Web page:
Limited geographical and host range, in addition to threats from predicted climate-mediated habitat shifts, are factors supporting Global Red List Assessment for this species. However, the difficulty of field identification of this species and the circumpolar occurrence of the morphologically similar Laccaria montana place an additional burden on defining the geographical range of L. pseudomontana. Therefore, the species should currently be classified as Data Deficient (DD) until further research has been conducted.
As a small, reddish-brown to orange-brown Laccaria species, L. pseudomontana could be misidentified as L. montana, L. pumila, or a small form of L. laccata. Based on DNA sequence data and observation of basidiospore morphology using light microscopy and scanning electron microscopy, L. pseudomontana is distinguishable from these other taxa in having more ellipsoid spores with less prominent echinulae, by DNA (ribosomal ITS) sequences, by the number of spores produced on each basidium (which distinguishes L. pumila from these other species), and often—but not always—by macromorphological characteristics, specifically smaller size and more darkly colored, red-brown basidiomata (Osmundson et al. 2005). Subsequent extensive DNA sequencing of North American Laccaria collections further supports L. pseudomontana as a genetically distinct, geographically limited taxon (G.M. Mueller, personal communication). Additional examination of alpine and high subalpine (elevation > 3000 m) collections identified as L. montana recovered two collections likely to be L. pseudomontana (Osmundson et al. 2005), suggesting the need for additional examination of herbarium material.
Laccaria pseudomontana is currently known from only three high-altitude alpine sites in the Rocky Mountains (Tenmile and San Juan ranges, Colorado); examination of herbarium collections suggests that the species may also occur in the Colorado Front Range. Extensive collection of Laccaria in similar habitats in Colorado, Montana, and Wyoming has not resulted in additional collections of this taxon. The species appears to be limited to high-altitude (elevation > 3300 m) sites, where it forms ectomycorrhizal symbiotic associations with willow (Salix) shrubs.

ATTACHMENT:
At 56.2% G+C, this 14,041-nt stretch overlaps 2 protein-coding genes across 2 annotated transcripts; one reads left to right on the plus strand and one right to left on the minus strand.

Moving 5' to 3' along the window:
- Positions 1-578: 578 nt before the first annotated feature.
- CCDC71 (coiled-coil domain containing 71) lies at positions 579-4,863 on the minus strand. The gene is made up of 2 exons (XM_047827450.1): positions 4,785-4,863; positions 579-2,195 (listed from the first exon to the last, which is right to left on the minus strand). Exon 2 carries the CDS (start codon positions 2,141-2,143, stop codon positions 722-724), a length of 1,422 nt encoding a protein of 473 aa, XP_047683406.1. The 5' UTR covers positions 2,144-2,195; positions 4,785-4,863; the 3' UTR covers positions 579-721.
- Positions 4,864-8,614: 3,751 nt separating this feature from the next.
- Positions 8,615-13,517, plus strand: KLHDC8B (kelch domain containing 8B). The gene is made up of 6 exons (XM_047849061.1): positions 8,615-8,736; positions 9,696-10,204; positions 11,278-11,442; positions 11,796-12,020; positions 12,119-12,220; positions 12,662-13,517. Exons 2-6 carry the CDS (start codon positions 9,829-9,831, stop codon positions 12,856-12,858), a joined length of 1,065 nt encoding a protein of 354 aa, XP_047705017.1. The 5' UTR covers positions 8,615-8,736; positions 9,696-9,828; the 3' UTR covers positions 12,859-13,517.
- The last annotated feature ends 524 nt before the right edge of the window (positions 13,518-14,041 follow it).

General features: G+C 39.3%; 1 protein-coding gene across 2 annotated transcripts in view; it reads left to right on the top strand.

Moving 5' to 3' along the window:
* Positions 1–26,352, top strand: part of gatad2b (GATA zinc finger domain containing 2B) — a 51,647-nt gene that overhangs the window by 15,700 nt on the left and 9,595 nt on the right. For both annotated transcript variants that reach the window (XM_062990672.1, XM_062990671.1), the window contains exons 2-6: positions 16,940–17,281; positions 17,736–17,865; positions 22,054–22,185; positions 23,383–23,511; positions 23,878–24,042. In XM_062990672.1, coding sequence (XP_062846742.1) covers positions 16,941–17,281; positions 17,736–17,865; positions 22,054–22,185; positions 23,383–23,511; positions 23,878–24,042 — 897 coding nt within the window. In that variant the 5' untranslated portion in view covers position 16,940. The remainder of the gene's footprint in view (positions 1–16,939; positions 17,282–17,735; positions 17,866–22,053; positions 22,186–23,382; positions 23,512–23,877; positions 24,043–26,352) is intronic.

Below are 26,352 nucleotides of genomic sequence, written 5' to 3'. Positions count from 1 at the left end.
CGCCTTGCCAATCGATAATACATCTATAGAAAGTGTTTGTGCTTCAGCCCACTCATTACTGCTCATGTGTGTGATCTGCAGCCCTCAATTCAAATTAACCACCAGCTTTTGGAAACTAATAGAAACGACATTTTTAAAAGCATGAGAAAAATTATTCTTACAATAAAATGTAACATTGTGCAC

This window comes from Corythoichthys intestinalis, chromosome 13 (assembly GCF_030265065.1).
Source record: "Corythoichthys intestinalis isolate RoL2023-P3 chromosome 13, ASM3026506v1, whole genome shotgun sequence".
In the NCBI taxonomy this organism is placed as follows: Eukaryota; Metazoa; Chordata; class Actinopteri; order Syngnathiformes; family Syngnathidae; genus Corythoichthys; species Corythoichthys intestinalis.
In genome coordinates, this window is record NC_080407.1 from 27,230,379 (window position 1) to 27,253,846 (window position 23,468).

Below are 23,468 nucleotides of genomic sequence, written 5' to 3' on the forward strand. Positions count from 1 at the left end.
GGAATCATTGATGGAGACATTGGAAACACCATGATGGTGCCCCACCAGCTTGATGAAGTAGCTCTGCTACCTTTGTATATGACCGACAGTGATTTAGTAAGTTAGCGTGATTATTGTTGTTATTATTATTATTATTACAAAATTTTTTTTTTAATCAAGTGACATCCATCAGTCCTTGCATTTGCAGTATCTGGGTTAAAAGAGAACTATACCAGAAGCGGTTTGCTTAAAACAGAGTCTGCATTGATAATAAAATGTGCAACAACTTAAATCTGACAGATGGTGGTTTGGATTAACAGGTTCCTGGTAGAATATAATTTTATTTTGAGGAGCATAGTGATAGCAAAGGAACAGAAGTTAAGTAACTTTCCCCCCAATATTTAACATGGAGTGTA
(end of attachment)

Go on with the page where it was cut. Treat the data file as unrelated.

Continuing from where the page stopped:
Arctic-alpine ecosystems are particularly vulnerable to effects of climate change, including upward elevational shifts in treeline and climatic conditions that exceed the narrow environmental tolerance of some species (Ellis & Yahr 2011; SCBD 2009). Alpine habitats are discontiguous; therefore, species with limited dispersal capacity and/or small numbers of reproductive individuals may be particularly threatened.
While many fungi described from the Rocky Mountain alpine zone are more widely distributed—in some cases circumpolar—arctic-alpine species (Cripps & Horak 2008), L. pseudomontana appears to be a southern Rocky Mountain alpine endemic based on current data.
This species has been collected from three locations in the Tenmile and San Juan mountains of Colorado, USA. Examination of herbarium collections of L. montana suggests that L. pseudomontana also occurs in the Front Range (Osmundson et al., 2005). Subsequent DNA sequencing and phylogenetic analyses involving extensive sampling of North American Laccaria support L. pseudomontana as phylogenetically distinct and have not uncovered additional geographical occurrences (G.M. Mueller, personal communication). Extensive collection of Laccaria on the Beartooth Plateau (Montana and Wyoming) over the past 15 years has not located L. pseudomontana, suggesting that the species does not occur there; it is therefore possible that L. pseudomontana is a southern Rocky Mountain alpine endemic taxon.